Date of Award

Summer 2017

Document Type

Thesis

Degree Name

Master of Science (MS)

Department

Psychology

Committee Director

Bryan E. Porter

Committee Member

Michelle L. Kelley

Committee Member

Yusuke Yamani

Abstract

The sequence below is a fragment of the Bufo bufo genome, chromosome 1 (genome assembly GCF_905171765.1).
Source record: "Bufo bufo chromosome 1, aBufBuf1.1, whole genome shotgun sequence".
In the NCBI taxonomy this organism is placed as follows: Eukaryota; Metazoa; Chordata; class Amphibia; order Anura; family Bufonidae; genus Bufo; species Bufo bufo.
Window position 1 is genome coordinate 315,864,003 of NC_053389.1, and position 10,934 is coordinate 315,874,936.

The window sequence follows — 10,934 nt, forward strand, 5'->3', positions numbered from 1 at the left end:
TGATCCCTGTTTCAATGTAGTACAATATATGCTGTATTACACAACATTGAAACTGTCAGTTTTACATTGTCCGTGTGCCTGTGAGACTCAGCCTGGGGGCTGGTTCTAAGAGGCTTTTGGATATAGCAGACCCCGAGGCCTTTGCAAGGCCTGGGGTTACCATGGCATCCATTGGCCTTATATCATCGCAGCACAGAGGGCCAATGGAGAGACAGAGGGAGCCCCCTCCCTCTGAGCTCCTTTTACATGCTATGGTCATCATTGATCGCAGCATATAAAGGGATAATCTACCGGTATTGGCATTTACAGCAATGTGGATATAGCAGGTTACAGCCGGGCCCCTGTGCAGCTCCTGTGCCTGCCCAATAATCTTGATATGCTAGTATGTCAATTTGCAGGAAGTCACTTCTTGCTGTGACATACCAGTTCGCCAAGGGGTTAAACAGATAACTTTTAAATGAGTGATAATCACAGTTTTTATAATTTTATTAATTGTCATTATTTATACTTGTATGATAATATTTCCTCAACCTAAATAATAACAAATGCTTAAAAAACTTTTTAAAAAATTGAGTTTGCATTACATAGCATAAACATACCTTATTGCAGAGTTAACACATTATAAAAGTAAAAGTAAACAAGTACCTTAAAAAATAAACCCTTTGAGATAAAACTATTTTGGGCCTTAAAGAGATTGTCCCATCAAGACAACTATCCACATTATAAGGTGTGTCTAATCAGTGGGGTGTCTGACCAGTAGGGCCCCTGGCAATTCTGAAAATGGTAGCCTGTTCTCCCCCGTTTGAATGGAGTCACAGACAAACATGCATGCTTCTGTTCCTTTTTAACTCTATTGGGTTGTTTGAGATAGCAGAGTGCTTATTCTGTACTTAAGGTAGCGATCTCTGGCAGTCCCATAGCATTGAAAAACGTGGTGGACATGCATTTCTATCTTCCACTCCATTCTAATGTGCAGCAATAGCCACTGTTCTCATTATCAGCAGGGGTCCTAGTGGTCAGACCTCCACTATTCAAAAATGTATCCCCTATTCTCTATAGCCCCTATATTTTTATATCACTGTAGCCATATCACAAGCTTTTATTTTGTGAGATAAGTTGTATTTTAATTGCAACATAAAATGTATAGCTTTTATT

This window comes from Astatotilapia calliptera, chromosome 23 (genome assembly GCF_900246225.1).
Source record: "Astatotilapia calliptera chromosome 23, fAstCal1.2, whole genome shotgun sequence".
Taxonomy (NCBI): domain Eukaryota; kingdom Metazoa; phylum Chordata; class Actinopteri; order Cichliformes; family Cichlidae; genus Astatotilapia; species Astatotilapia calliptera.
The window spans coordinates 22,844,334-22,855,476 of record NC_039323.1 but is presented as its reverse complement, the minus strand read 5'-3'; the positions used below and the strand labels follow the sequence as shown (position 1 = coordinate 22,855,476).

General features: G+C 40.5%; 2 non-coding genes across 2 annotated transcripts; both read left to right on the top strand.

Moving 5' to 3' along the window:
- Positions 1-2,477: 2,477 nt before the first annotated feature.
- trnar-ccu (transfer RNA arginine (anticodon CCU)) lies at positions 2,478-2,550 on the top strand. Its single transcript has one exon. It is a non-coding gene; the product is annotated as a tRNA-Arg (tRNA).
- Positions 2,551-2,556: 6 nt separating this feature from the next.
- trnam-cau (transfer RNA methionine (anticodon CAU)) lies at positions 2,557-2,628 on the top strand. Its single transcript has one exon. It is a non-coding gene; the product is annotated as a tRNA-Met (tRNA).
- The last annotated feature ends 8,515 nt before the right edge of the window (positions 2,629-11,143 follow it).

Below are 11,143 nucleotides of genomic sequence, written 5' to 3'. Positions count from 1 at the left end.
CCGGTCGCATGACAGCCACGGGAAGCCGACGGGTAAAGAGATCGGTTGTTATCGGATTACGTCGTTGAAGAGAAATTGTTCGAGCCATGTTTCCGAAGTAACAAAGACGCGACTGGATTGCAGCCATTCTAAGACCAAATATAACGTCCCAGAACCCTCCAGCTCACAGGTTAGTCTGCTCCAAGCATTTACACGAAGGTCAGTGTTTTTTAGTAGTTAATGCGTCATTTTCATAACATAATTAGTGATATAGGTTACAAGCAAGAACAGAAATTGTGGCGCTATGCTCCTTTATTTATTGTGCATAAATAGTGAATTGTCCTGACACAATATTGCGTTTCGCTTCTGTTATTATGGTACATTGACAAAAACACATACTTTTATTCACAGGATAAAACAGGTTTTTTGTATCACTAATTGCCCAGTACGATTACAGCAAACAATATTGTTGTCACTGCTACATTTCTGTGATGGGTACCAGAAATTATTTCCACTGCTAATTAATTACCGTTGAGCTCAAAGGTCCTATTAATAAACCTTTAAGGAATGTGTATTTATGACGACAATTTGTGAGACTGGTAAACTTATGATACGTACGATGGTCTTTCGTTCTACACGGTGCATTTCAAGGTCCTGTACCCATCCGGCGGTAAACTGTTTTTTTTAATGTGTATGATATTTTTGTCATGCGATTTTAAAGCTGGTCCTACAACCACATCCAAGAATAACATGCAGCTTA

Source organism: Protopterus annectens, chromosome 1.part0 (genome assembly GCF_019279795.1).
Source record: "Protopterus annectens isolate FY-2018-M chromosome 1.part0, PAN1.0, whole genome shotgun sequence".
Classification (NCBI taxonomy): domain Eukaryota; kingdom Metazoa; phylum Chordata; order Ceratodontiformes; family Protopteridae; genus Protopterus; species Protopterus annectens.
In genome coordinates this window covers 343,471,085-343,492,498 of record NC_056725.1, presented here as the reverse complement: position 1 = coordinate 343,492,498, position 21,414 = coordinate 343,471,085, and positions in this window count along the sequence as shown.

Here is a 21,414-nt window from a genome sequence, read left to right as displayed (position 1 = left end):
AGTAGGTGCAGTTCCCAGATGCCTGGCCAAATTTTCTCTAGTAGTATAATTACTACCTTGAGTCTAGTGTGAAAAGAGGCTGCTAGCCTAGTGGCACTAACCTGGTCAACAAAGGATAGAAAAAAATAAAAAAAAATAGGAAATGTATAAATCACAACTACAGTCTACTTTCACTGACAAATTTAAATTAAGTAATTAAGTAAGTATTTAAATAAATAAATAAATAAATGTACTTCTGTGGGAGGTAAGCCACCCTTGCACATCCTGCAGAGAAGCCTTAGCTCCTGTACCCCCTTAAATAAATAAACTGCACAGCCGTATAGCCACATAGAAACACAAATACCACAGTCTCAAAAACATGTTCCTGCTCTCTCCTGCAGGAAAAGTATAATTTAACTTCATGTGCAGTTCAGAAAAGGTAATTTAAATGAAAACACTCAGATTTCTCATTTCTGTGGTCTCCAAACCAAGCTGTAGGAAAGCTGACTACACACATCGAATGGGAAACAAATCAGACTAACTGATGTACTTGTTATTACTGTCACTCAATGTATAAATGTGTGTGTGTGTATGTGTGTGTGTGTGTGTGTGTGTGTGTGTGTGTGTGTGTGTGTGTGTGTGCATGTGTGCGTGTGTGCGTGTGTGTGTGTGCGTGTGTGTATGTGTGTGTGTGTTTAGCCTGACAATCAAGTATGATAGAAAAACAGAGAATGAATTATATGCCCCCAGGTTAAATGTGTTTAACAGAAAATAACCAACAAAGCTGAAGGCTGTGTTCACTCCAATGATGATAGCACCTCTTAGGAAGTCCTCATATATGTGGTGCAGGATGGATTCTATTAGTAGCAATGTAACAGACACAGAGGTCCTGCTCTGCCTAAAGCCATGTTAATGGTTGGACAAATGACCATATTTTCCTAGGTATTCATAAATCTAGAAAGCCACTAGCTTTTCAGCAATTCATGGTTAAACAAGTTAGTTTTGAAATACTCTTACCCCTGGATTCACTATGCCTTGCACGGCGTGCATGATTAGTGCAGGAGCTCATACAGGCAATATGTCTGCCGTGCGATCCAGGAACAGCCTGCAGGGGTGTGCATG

Teenage driver sleepiness is a recent concern for preventing motor vehicle fatalities. Early school start times limit the amount of sleep teenage high school students acquire during the week and have been related to increased crash risk. The current study extends this finding to teenage and emerging adult college students. The author examined the link between sleepiness and teenage driving behaviors, including the relationship between school start times and sleepiness. In all, 536 participants were recruited to participate in an online survey assessing driving and sleep behaviors. Correlations and path analysis found that sleepiness fully mediated the relationship between early class start times and driving behaviors. Surprisingly only daytime sleepiness (as measured by the ESS), not sleep quality (as measured by the PSQI), mediated this relationship. Furthermore, both driving errors and driving violations were related outcomes to class start time as mediated by sleepiness, with hypotheses only expecting errors to be so. Reasons for violations being predicted when unexpected are discussed. Overall, this study adds to a growing literature supporting the influence of later class start times, and indicates that college students may be at similar driving risk as high school teenagers with early class start times.

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